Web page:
In sermon, Minnesota pastor calls Muslims a 'threat'

Updated: 8:20 p.m.

A Minnesota priest is apologizing for a recent homily that called Islam a threat to the United States.

The Minnesota chapter of the Council on American-Islamic Relations said Wednesday that the Minnesota Catholic Conference should repudiate the sermon by the Rev. Nick VanDenBroeke in which he said that Islam was the “greatest threat in the world” to the U.S. and Christianity.

The pastor at Immaculate Conception parish in Lonsdale, Minn., delivered the homily Jan. 5 on Immigration Sunday, when church leaders asked Minnesota Catholics to commit to welcoming migrants and refugees.

CAIR's request came after the newspaper City Pages published an article Wednesday about the sermon. In a statement later Wednesday, VanDenBroeke apologized to the Muslim community, saying “I realize now that my comments were not fully reflective of the Catholic Church’s teaching on Islam.”

Bernard Hebda, archbishop of the Archdiocese of St. Paul and Minneapolis, said in a separate statement that VanDenBroeke’s homily is out of line with Roman Catholic teaching. Hebda said people of all faiths "must work together to banish every form of discrimination, intolerance and religious fundamentalism," and that the Catholic Church "looks with esteem to Muslims."

“I have spoken with Father VanDenBroeke about his homily on immigration and he has expressed sorrow for his words,” Hebda said. “I am grateful for the many examples of friendship that have been offered by the Muslim community in our region and we are committed to strengthening the relationship between the two communities.”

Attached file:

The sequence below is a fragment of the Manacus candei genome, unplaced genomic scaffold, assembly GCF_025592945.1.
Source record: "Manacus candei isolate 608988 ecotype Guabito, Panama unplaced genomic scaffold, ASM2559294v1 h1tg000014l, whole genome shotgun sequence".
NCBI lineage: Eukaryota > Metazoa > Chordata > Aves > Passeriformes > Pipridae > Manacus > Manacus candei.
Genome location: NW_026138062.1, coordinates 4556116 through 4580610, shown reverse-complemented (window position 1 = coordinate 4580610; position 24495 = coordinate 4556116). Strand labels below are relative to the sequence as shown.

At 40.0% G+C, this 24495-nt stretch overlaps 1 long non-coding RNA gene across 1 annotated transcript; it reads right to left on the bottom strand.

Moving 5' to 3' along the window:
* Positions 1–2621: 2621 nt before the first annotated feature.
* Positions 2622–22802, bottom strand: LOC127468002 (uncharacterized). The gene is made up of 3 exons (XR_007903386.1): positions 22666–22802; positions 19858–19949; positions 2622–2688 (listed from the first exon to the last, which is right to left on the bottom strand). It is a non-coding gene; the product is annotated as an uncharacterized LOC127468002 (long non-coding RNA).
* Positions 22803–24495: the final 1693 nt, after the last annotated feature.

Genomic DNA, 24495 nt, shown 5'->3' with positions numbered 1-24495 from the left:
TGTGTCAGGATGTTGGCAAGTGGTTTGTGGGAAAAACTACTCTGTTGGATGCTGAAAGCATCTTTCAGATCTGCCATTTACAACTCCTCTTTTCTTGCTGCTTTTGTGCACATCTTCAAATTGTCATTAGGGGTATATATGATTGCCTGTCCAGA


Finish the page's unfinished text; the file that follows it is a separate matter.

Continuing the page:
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Hebda added that Pope Francis also has stressed the importance of dialogue between Catholics and Muslims and has urged all Christians and Muslims to be “true promoters of mutual respect and friendship, in particular through education.”

Jaylani Hussein with the CAIR said he's pleased with the Archbishop's response.

"People need to really hold their religious leaders, community leaders and anyone, accountable for this type of behavior," Hussein said. "We look forward to working with him and meeting him to discuss further about this issue and also his continued support for challenging Islamophobia in our state."

The homily was recorded and posted on the church's website.

VanDenBroeke said parishioners must remember that immigrants are humans deserving of compassion. But he added that sovereign nations have the right and responsibility to control their borders to protect their citizens and lands.

“Both as Americans and as Christians, we do not need to pretend that everyone who seeks to enter America needs to be treated the same,” he said. “I believe it is essential to consider the religion and worldview of the immigrants or refugees.

“More specifically, we should not be allowing large numbers of Muslims [seeking] asylum or immigration into our country. Islam is the greatest threat in the world both to Christianity and to America," he said.

VanDenBroeke urged his parishioners to oppose Muslim immigration.

He also said he believes that young immigrants known as Dreamers, who were brought to the United States as children, should have a path to citizenship. And he said that he thinks the country's immigration system could be easily fixed if a wall were built to close the southern border to curb future illegal immigration and "at the same time provide a path to legal citizenship for those who have been living here, who can prove they’re not criminals, they’re living good and peaceful lives, they’re willing to work and pay taxes and be responsible.”

MPR News reporter Matt Sepic contributed to this story.